I am from Charleston, SC (but originally Colorado and Wyoming). I majored in Biology and minored in Math and Environmental Studies at the College of Charleston. I was drawn to the MES program because I knew I wanted to pursue something relating to the environment and sustainability. The truly interdisciplinary approach and the flexibility of the MES program appealed to me. I am interested in environmental justice, how we can influence individuals to change their behavior, and policy change. While in the MES program I hope to gain the tools I need to actively pursue my interests, as well as gain a stronger sense of what I ultimately want to do. I don't have a clear picture of that exactly (which is part of why I was drawn to a program: it would give me the flexibility to explore), but I do know that I want to fight to protect our planet and the people on it.
Katrina Keleher, 2017 Cohort
Katrina comes to the MES program with a background in climate science, geosciences, and environmental education. Originally hailing from Chicago, her early exposure to the outdoors during family road trips matured into a passion for the environment as she moved to Montana pursue her undergraduate degree. As a college student, Katrina spent her summers working on boats in Alaska, a year exploring caves and studying abroad in England, and completed an undergraduate thesis on warming permafrost regions throughout the Kuparuk River Watershed in northern Alaska. As a graduate student at Evergreen, Katrina will be focusing her studies on ecological implications and responses to climate change in forest ecosystems. Because the changing climate is yielding wildly complex and vast consequences, Katrina found MES' interdisciplinary approach towards environmental issues unparalleled and exciting while pursuing graduate programs. Beyond academia, Katrina enjoys backpacking, rock-climbing, and botanizing.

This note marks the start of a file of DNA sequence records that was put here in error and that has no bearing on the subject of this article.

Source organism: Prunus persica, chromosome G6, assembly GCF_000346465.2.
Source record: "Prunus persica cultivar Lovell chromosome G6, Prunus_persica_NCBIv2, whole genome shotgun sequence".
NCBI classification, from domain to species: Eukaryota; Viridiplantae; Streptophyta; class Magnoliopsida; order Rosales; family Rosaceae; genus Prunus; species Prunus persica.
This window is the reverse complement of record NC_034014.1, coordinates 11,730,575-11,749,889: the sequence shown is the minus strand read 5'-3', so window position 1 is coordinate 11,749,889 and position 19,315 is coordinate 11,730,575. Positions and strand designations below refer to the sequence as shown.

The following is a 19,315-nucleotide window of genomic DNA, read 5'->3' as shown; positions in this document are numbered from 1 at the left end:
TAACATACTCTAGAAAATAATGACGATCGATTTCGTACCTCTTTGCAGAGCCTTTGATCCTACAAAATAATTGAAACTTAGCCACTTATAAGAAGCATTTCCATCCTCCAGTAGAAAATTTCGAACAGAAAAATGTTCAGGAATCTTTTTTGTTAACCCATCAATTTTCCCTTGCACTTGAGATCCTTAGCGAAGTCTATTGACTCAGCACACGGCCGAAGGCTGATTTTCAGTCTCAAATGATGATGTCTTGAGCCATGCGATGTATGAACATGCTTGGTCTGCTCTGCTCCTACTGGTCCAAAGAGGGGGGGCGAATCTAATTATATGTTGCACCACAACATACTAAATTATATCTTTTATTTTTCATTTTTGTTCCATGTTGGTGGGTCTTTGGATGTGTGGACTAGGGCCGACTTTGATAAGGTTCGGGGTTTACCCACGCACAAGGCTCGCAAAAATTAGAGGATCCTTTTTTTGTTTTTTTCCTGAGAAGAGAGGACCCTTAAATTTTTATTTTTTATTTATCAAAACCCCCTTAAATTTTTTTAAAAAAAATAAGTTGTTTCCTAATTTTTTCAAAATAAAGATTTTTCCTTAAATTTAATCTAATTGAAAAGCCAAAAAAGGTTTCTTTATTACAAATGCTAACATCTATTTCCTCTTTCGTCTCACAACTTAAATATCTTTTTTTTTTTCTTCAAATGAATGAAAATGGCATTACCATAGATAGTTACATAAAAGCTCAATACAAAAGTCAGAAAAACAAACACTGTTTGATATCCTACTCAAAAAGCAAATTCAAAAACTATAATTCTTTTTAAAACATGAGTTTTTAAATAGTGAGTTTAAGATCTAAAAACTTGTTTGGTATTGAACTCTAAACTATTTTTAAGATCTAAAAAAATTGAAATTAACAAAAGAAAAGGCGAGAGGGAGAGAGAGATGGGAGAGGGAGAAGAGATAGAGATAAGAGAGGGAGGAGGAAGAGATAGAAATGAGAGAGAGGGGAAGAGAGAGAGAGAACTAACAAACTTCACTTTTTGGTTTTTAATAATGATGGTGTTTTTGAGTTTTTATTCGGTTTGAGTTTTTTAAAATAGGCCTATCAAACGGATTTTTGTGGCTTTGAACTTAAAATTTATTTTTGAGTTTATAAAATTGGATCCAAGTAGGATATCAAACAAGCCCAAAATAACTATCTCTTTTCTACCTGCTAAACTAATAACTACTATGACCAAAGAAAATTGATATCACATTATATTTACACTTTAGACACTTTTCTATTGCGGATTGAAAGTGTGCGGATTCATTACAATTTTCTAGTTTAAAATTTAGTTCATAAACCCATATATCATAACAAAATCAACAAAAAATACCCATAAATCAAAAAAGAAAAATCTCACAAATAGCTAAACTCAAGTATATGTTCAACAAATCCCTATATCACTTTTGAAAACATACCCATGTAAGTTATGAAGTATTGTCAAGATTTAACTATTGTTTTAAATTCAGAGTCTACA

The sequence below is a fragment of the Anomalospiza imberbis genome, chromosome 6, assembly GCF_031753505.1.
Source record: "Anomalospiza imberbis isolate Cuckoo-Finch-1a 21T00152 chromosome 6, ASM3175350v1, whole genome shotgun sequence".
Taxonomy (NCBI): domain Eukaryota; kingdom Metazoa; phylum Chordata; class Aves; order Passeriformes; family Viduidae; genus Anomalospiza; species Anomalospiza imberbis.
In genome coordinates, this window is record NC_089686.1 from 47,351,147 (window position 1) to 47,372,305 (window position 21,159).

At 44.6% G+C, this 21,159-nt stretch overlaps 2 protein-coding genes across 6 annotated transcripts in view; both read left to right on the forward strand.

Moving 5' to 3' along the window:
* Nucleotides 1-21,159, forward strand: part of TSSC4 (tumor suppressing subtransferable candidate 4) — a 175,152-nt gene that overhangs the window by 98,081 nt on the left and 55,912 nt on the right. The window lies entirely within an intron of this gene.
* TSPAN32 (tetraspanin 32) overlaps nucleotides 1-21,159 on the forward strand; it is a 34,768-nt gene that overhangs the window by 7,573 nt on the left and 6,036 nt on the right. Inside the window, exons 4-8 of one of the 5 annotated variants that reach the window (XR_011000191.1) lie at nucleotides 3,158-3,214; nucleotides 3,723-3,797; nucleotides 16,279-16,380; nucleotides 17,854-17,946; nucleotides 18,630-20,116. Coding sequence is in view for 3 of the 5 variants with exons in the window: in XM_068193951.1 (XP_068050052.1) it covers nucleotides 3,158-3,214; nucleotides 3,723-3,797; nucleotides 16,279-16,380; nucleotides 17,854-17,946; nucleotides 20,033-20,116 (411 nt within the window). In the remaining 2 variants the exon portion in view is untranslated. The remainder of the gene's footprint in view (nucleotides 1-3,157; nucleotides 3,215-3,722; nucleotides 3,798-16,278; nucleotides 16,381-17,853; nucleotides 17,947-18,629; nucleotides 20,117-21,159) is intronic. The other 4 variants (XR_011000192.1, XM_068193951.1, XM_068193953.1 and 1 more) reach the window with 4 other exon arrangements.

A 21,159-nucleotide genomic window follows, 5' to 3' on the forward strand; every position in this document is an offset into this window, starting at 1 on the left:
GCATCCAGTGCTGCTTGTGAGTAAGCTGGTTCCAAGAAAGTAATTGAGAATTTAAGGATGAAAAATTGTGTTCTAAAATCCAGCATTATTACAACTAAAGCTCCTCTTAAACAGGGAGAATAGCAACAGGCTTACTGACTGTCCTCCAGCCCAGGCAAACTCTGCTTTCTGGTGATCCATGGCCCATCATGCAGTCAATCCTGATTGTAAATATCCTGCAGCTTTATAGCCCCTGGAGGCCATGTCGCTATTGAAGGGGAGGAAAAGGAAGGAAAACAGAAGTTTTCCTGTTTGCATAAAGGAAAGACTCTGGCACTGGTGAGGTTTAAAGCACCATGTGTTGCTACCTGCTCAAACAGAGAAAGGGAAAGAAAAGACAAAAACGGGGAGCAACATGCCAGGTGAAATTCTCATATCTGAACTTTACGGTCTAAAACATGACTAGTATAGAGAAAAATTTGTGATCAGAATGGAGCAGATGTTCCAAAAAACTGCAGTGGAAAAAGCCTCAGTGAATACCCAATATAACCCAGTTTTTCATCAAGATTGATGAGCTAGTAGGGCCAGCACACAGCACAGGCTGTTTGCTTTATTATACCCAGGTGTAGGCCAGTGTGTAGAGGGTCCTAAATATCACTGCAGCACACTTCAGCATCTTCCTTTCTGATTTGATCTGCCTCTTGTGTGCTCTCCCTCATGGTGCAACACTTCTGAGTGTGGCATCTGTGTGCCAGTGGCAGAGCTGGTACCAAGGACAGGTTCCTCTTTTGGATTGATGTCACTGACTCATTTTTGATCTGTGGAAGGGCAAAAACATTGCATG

Alexandra James, 2017 Cohort